How to provide better services for people with mental health problems

by Stephen Duckett and Hal Swerissen

Published in Croakey, March 13 2020

Australia’s mental health services are in a mess. The Royal Commission into Victoria’s mental health system and the Productivity Commission’s inquiry into mental health have exposed the extent of the problem – and the damage done to Australians needing help. 

The fundamental problem is that Australia has two mental health systems: an uncapped, fee-for-service, Commonwealth-funded system with high out-of-pocket payments for patients; and a capped, hospital-focused, state-funded system that is stretched to meet demand. Coordination of the two is poor, resulting in yawning gaps and duplication, poorly targeted services, and massive inequity in who gets services (the poor get fewer services than the rich; and the city does much better than the country).  

The missing middle

The biggest losers are people who need intensive community support to recover and go on with their lives. These people are the ‘missing middle’ – they fall between inpatient hospital services, and services for people with mild to moderate mental health problems. 

These people need competent, integrated services that provide them with timely, comprehensive care at home and in the community. These services have to be available seven days a week for extended hours. They have to be able to provide individual and group therapy, medical management, safe and supportive environments, and support to families, schools, and workplaces. This requires well-organised, team-based care with a strong focus on recovery and rehabilitation.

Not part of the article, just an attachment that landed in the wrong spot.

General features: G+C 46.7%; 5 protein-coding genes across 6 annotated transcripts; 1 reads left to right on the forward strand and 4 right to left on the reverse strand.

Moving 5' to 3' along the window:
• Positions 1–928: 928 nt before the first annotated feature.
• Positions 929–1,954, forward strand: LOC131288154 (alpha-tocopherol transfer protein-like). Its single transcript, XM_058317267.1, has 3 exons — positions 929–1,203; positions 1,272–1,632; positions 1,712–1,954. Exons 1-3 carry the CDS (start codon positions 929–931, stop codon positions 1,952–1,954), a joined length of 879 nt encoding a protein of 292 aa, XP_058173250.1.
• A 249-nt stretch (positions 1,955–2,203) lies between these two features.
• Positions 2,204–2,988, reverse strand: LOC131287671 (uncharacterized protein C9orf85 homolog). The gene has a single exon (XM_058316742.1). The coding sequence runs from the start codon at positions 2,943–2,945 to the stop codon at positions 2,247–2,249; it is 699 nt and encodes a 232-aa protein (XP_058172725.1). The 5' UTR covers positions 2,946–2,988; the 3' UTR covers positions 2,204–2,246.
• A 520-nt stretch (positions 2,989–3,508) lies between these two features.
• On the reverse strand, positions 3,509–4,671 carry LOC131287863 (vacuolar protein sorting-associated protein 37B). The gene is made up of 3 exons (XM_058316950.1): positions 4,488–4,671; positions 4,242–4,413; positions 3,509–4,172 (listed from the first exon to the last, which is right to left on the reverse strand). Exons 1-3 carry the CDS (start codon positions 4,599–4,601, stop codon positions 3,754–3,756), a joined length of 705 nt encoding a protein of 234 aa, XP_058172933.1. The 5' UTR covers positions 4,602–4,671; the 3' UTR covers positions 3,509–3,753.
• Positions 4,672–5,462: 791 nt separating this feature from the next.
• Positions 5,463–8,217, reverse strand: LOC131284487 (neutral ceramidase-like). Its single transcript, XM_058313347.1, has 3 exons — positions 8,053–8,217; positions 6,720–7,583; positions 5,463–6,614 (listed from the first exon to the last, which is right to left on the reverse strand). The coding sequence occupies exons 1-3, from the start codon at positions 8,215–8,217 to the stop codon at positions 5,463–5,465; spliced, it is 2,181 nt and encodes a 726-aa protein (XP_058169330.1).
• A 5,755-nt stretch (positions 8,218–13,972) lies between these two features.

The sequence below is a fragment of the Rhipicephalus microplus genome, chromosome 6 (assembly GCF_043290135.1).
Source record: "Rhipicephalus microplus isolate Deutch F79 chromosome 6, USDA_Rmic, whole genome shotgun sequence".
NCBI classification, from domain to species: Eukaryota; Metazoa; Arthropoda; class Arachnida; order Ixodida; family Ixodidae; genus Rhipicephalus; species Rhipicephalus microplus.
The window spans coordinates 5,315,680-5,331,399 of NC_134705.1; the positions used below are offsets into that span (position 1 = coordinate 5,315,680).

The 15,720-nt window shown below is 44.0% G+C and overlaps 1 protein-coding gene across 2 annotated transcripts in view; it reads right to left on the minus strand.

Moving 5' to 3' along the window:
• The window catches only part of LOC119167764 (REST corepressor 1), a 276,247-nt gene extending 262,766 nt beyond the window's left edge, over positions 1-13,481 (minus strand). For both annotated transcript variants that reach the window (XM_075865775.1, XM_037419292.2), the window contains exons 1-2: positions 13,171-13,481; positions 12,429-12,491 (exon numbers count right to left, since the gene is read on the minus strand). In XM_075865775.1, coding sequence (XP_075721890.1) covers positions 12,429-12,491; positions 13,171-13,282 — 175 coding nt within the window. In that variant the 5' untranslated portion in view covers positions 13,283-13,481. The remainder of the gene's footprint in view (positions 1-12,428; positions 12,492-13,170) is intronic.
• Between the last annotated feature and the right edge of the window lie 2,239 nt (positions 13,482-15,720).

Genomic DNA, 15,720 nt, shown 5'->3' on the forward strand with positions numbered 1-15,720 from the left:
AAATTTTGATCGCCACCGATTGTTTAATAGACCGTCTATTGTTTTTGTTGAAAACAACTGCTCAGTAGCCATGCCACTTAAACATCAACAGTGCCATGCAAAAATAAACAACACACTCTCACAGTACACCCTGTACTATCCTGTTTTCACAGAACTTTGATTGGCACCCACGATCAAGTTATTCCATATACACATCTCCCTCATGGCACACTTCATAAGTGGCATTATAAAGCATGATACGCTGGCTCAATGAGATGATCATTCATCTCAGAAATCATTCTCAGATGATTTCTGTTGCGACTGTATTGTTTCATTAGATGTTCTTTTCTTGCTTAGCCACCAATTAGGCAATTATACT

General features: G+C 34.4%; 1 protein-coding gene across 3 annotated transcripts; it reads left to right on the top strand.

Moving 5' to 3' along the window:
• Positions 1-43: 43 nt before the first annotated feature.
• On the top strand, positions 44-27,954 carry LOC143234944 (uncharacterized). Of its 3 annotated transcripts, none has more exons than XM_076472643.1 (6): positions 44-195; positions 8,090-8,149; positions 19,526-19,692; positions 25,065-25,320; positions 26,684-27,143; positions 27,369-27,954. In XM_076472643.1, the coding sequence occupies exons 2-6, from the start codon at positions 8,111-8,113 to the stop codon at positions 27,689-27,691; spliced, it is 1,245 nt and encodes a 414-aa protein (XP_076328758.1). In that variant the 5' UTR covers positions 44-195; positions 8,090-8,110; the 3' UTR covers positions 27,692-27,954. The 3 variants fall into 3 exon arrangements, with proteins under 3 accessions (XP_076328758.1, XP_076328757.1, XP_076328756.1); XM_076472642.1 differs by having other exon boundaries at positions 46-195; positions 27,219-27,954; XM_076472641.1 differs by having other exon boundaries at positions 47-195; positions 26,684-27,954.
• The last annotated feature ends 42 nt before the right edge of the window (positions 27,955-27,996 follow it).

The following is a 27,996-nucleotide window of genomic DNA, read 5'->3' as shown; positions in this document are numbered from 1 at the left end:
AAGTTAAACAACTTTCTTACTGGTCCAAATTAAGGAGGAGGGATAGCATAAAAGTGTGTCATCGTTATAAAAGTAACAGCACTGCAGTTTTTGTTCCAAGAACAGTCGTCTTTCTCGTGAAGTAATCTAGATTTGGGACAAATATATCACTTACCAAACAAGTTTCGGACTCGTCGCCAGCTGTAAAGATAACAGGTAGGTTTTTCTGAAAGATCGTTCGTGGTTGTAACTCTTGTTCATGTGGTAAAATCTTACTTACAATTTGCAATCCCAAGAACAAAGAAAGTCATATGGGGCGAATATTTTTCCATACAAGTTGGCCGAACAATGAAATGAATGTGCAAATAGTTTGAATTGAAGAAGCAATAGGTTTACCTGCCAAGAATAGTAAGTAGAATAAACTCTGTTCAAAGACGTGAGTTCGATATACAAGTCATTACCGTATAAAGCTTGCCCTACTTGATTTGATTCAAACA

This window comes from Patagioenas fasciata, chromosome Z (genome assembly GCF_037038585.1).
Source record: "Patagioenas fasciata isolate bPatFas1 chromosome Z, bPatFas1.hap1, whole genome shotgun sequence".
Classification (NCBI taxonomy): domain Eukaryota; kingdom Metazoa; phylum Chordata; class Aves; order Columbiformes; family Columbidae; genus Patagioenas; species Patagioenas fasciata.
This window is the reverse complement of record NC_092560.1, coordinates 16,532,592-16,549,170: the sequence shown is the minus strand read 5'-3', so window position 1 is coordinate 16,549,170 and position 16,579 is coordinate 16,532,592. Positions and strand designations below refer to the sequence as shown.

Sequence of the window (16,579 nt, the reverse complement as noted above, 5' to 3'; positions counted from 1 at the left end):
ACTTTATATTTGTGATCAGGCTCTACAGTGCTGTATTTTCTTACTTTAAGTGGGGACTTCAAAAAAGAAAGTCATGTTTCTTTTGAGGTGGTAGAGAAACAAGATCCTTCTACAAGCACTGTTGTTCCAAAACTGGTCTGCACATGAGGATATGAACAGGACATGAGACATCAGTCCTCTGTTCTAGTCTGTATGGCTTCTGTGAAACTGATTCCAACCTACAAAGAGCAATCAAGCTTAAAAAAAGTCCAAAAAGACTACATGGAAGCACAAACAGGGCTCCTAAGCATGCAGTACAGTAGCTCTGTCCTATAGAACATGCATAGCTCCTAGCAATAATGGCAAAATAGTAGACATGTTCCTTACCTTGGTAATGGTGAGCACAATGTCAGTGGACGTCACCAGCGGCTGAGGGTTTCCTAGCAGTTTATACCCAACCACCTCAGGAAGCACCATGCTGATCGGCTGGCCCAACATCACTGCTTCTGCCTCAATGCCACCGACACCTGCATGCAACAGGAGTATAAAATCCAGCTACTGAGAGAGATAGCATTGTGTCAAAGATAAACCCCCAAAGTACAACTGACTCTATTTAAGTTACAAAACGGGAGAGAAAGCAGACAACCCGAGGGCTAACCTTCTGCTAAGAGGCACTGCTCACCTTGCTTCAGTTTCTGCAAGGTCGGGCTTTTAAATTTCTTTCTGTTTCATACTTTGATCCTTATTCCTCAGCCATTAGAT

The Productivity Commission’s draft report on mental health makes clear that community services for the missing middle are wholly inadequate. Currently, planning and coordination of mental health services between the Commonwealth and the states is poor. There are no agreed regional plans that establish service models, levels of service to meet needs, resource levels, workforce and service development strategies, data and reporting arrangements, or governance and management accountabilities.  

Looking for solutions

The Commission’s preferred solution would hand responsibility for complex community care back to state governments. But it’s the wrong way to go, because it would risk increasing the focus on hospital care for people with complex needs. It would weaken the link between Commonwealth Medicare-funded services and state-funded services, and it would further separate mental health care from physical health care. Worse, the states already struggle to find the money for their mental health services. 

Nationally, it has been agreed the Commonwealth should have the lead responsibility for primary and community health services. The Commonwealth has established 31 Primary Health Networks (PHNs) to plan, coordinate, and commission a range of health services for regional, community based health services. The Commonwealth funds some community mental health through PHNs. As well, the Commonwealth has progressively taken responsibility for other areas of long-term care, including aged care and disability services. 

Redesigning the Primary Health Networks

The existing Commonwealth Primary Health Network should be redesigned to deliver comprehensive services for people with complex, longer-term mental health needs (the missing middle). While inpatient mental health services should remain a state responsibility, PHNs should be given a bigger role in commissioning community based mental health services for people with complex needs – including services currently provided by the states.  

The Commonwealth and the states should negotiate regional mental health agreements for each of the 31 Primary Health Networks. These agreements should specify a common regional approach to determine mental health needs and service responses. Service models that set out access and referral pathways, coordination arrangements, and funding levels should be agreed for each PHN, so patients can move seamlessly through different services. Consistent data, reporting, and accountability arrangements should be introduced to check that agreed goals and priorities are being met.  

Australians needing mental health care deserve better than the mess of services they are currently offered. Regional mental health agreements, along the lines we recommend, would provide a practical framework for the Commonwealth and the states to integrate planning, funding, service delivery, and accountability for mental health services.